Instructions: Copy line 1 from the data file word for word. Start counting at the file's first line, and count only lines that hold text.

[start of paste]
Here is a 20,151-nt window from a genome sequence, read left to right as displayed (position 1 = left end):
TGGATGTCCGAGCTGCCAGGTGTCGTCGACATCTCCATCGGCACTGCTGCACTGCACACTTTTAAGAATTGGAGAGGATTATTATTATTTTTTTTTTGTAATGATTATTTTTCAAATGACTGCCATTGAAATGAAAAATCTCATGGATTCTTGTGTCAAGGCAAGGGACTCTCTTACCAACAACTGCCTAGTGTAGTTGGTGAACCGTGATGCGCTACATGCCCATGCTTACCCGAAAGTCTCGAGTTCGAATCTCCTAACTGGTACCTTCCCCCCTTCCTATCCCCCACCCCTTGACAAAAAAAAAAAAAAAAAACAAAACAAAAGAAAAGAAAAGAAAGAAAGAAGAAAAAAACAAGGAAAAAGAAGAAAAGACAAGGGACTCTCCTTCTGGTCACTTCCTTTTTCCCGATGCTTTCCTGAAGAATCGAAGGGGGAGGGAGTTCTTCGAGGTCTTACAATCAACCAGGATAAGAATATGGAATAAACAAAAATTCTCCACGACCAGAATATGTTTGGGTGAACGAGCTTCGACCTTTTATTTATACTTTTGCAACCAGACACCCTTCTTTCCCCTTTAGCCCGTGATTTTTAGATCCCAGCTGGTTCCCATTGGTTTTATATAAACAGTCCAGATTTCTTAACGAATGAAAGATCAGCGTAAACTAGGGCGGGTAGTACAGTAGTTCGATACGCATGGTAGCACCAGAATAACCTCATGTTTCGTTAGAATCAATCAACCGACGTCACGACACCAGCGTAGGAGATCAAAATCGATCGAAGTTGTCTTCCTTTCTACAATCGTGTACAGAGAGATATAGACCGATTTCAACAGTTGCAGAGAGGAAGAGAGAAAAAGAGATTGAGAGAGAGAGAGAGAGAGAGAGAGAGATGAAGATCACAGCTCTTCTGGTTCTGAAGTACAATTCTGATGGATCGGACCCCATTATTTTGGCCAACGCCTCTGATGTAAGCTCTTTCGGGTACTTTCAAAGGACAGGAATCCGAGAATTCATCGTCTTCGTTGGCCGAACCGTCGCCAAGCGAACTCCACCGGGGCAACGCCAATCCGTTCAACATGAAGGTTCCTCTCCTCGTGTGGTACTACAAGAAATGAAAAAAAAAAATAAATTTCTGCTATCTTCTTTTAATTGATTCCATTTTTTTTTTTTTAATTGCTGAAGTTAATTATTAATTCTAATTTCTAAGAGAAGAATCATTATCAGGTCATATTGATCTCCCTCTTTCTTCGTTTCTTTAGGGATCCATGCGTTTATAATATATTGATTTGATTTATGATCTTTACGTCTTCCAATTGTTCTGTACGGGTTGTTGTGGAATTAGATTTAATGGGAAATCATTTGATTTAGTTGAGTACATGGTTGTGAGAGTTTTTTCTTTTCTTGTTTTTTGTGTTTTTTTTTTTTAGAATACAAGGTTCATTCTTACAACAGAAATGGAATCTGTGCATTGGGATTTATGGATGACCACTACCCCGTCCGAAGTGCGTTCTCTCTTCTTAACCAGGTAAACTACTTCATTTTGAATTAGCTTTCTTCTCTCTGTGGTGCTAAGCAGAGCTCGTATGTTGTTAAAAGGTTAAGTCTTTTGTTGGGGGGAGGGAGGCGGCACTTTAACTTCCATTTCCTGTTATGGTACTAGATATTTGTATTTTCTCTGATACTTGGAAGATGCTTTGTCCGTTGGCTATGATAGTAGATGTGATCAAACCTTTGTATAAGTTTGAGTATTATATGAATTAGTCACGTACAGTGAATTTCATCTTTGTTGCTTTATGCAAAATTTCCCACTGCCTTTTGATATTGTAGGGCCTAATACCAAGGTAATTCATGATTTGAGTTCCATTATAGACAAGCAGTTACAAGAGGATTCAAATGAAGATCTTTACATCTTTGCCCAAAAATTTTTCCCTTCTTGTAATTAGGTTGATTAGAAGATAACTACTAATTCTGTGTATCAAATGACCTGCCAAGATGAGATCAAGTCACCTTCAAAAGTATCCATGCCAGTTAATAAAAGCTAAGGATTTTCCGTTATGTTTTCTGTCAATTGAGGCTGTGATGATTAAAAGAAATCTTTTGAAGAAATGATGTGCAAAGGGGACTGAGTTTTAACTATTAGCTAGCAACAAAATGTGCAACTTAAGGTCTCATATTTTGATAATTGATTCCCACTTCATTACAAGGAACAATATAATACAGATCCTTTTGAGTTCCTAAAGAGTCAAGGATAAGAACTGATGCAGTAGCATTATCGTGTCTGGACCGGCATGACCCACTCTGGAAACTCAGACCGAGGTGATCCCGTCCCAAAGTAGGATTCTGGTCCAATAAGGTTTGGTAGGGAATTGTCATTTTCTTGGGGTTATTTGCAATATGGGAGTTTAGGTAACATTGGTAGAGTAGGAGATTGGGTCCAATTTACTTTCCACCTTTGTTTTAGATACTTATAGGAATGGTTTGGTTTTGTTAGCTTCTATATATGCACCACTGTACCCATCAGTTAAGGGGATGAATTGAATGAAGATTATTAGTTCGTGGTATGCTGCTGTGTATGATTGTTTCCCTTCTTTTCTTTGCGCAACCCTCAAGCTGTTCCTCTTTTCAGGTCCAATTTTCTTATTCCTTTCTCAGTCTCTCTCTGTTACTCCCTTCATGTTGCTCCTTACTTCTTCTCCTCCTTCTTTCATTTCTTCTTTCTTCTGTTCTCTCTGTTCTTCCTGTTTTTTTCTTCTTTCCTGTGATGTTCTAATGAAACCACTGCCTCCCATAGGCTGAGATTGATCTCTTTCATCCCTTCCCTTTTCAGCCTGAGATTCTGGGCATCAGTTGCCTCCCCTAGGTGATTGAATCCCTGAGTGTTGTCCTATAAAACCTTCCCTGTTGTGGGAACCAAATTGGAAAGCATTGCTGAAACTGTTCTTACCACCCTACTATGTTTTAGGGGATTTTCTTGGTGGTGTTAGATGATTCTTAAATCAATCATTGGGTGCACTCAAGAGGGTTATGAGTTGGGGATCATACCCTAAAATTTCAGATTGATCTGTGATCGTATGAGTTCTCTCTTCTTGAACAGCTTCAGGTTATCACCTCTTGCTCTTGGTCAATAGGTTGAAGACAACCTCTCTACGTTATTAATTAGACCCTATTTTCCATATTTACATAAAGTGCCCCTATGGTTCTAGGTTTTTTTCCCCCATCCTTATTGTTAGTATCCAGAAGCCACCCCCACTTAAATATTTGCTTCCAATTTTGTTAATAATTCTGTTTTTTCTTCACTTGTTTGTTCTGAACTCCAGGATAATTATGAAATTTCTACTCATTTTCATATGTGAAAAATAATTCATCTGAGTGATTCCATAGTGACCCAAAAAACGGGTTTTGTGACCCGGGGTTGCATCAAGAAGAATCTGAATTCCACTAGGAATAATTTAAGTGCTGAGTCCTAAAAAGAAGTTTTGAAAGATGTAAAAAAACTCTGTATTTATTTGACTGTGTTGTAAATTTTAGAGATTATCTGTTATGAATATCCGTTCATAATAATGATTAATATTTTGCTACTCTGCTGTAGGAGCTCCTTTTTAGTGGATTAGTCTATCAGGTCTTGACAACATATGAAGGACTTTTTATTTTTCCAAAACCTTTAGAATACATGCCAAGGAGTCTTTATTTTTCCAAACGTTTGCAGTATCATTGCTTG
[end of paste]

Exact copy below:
Here is a 20,151-nt window from a genome sequence, read left to right as displayed (position 1 = left end):